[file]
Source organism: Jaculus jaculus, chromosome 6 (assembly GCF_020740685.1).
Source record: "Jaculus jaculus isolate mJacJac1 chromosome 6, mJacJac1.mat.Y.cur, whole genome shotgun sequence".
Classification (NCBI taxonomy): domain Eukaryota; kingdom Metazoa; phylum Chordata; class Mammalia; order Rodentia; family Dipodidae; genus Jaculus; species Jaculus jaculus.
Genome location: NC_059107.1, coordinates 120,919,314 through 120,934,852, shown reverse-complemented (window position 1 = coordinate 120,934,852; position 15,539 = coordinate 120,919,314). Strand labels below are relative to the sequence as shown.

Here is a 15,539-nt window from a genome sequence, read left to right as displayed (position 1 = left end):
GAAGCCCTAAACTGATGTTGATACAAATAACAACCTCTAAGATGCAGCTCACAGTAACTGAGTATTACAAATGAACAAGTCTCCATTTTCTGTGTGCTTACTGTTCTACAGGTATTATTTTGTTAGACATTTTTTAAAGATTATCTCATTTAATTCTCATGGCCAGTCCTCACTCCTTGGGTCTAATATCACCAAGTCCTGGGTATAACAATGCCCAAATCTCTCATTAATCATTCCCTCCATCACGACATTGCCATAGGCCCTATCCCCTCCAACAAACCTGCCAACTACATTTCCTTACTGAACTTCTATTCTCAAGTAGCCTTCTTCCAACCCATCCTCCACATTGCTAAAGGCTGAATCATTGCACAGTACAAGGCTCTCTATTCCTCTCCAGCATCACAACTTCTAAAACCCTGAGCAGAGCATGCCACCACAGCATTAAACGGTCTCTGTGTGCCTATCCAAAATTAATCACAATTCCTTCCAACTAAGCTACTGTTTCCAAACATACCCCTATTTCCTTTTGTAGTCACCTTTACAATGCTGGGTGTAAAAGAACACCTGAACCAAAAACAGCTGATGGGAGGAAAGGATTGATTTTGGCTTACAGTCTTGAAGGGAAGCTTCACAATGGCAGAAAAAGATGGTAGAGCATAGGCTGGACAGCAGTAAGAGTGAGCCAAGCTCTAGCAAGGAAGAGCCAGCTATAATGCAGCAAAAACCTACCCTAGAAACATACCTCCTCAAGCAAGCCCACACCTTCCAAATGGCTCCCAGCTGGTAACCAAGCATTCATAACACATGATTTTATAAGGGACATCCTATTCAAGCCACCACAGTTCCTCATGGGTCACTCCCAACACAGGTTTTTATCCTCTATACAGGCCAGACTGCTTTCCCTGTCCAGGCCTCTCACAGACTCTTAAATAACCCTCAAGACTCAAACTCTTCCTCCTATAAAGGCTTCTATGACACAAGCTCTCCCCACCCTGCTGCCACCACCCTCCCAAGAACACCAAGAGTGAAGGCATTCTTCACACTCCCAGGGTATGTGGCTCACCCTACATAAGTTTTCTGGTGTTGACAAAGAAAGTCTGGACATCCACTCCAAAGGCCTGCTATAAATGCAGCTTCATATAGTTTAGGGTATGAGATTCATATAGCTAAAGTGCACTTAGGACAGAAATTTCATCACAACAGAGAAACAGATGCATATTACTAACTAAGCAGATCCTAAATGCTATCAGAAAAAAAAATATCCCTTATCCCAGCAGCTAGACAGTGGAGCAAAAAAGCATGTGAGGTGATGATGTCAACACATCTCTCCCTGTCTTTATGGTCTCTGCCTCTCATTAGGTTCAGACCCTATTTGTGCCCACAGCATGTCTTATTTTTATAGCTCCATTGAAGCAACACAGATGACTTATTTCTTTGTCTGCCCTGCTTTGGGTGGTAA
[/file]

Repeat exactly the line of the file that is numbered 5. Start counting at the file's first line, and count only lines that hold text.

Here is a 15,539-nt window from a genome sequence, read left to right as displayed (position 1 = left end):